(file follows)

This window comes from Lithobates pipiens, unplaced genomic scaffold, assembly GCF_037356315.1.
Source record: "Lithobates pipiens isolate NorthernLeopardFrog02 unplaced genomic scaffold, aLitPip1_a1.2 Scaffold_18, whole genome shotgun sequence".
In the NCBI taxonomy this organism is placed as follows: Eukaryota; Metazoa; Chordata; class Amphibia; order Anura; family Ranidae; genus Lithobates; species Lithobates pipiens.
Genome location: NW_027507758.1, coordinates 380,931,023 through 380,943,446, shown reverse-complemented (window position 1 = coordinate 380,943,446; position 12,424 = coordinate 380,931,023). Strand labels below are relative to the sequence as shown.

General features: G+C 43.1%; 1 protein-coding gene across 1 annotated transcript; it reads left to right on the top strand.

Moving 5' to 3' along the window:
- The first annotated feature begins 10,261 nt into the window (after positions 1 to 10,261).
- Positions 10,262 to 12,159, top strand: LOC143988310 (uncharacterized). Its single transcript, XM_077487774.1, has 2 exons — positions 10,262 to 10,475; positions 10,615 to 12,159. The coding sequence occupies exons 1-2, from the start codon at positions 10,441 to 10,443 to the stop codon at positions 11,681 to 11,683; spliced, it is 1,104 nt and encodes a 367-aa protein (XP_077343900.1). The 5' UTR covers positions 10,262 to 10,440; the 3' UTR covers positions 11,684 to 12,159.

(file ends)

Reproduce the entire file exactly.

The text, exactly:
This window comes from Lithobates pipiens, unplaced genomic scaffold, assembly GCF_037356315.1.
Source record: "Lithobates pipiens isolate NorthernLeopardFrog02 unplaced genomic scaffold, aLitPip1_a1.2 Scaffold_18, whole genome shotgun sequence".
In the NCBI taxonomy this organism is placed as follows: Eukaryota; Metazoa; Chordata; class Amphibia; order Anura; family Ranidae; genus Lithobates; species Lithobates pipiens.
Genome location: NW_027507758.1, coordinates 380,931,023 through 380,943,446, shown reverse-complemented (window position 1 = coordinate 380,943,446; position 12,424 = coordinate 380,931,023). Strand labels below are relative to the sequence as shown.

General features: G+C 43.1%; 1 protein-coding gene across 1 annotated transcript; it reads left to right on the top strand.

Moving 5' to 3' along the window:
- The first annotated feature begins 10,261 nt into the window (after positions 1 to 10,261).
- Positions 10,262 to 12,159, top strand: LOC143988310 (uncharacterized). Its single transcript, XM_077487774.1, has 2 exons — positions 10,262 to 10,475; positions 10,615 to 12,159. The coding sequence occupies exons 1-2, from the start codon at positions 10,441 to 10,443 to the stop codon at positions 11,681 to 11,683; spliced, it is 1,104 nt and encodes a 367-aa protein (XP_077343900.1). The 5' UTR covers positions 10,262 to 10,440; the 3' UTR covers positions 11,684 to 12,159.